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Comment Re:Not until mass surveillance is impossible (Score 1) 345

Once mass surveillance has been shut down completely, then maybe we can talk about ways for law enforcement to "work around" encryption in very limited and controlled ways[1].

They already have that - they can intercept the message before encryption, or after decryption. Of course, that needs to be narrowly targeted and doesn't work for hoovering up everything.

Comment Immortal mice? (Score 1) 385

So on Tuesday, I asked him if he was still on track to reversing the aging process in the next five years or so. He said yes — and that it’s already happening in mice in the laboratory. The best way to predict the future, he said, is to predict things that have already happened.

Details. Is he talking about unpublished work? Does he expect these mice to live forever, or have only some aspects of their aging been reversed? If not all of them, then the ones that aren't will kill them eventually, so it's not true age reversal.

Comment Re:Annoying, horrible and badly thought out (Score 1) 374

I have a machine currently running Windows 7 that's not even capable of running Windows 10 (the processor doesn't support NX). And yet it nagged me to upgrade. I had to remove and hide the W7 updates responsible. It would be nice if those updates would check the hardware before nagging or doing the download.

Submission + - Wind power now cheapest energy in UK and Germany, no subsidies needed. (bloomberg.com)

Socguy writes: Bloomburg reports wind has now crossed the threshold to become the cheapest source of energy in both the UK and Germany. Notable because this is the first time it has occurred in a G7 country. In the US, wind and Solar have started biting into the capacity factor of fossil fuel driven plants as generators opt to idle plants more often in favor of nearly free renewable energy. This is leading to changes in the lifetime profitability of those plants.

Submission + - Steve Wozniak Projects AI Will Become Smarter Than Humans, Keep Us As Pets (hothardware.com)

MojoKid writes: No matter what your opinion is of Steve Wozniak, there is little doubt he's one of the most influential people in the history of Personal Computing. Often times noted for making bold enthusiastic claims, especially when it comes to the advancement of technology in every day life, Woz may have stepped slightly off the deep end in a recent interview where he projected the advancement of AI (Artificial Intelligence) so capable that it would be smarter than humans and eventually turn us into pets of the Internet of Things. Woz also joked, "I got this idea a few years ago and so I started feeding my dog filet steak and chicken every night because, do unto others." The projection was made for hundreds of years in the future and Woz doesn't necessarily view it as a bad thing because he feels AI would want to take care of us and "make things nice for humans."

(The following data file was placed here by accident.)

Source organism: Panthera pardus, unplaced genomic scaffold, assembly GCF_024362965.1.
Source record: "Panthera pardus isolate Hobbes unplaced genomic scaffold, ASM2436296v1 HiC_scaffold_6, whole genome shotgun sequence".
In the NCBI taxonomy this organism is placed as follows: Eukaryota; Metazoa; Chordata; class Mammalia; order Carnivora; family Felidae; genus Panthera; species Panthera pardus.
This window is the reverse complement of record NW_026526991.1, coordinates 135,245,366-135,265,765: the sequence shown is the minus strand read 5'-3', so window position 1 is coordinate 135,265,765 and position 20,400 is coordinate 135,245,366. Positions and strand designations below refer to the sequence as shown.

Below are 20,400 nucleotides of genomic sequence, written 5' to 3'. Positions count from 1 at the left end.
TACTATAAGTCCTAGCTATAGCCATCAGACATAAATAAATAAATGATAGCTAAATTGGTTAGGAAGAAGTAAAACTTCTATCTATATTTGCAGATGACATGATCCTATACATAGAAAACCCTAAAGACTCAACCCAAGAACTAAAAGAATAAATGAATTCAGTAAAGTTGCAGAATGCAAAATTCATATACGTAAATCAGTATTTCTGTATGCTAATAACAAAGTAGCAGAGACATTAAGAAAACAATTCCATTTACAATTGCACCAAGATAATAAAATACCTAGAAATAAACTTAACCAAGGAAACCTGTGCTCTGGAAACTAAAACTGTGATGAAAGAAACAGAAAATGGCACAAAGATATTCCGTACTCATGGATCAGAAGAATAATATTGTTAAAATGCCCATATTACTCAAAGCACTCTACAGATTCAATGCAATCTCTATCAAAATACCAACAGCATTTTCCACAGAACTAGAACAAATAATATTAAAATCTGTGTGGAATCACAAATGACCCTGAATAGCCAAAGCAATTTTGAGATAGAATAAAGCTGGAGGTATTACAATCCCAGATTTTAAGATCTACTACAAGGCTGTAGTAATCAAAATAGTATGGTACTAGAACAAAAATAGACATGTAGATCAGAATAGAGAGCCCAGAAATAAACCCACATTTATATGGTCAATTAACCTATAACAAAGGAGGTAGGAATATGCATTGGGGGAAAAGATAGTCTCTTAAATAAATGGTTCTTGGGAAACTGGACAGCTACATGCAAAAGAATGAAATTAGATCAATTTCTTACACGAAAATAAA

Submission + - 'Armored lizard' was ancestor of today's turtles (sciencemag.org)

sciencehabit writes: It’s a primitive turtle, but it looks nothing like today’s dome-shelled reptiles. Resembling a broad-bodied, short-snouted lizard, the 240-million-year-old creature—dubbed Pappochelys rosinae—appears to be a missing link between prototurtles and their modern relatives, according to a new study. If so, the find could fill in a number of pieces about turtle evolution.

Submission + - Ways to travel faster than light without violating relativity

StartsWithABang writes: It’s one of the cardinal laws of physics and the underlying principle of Einstein’s relativity itself: the fact that there’s a universal speed limit to the motion of anything through space and time, the speed of light, or c. Light itself will always move at this speed (as well as certain other phenomena, like the force of gravity), while anything with mass — like all known particles of matter and antimatter — will always move slower than that. But if you want something to travel faster-than-light, you aren’t, as you might think, relegated to the realm of science fiction. There are real, physical phenomena that do exactly this, and yet are perfectly consistent with relativity.

Submission + - Humans could download brains on to a computer and live forever (telegraph.co.uk)

An anonymous reader writes: Humans could download their brain on to a computer and live forever inside a machine, a Cambridge neuroscientist has claimed.

Dr Hannah Critchlow said that if a computer could be built to recreate the 100 trillion connections in the brain their it would be possible to exist inside a programme.

Dr Critchlow, who spoke at the Hay Festival on ‘busting brain myths’ said that although the brain was enormously complex, it worked like a large circuit board and scientists were beginning to understand the function of each part.

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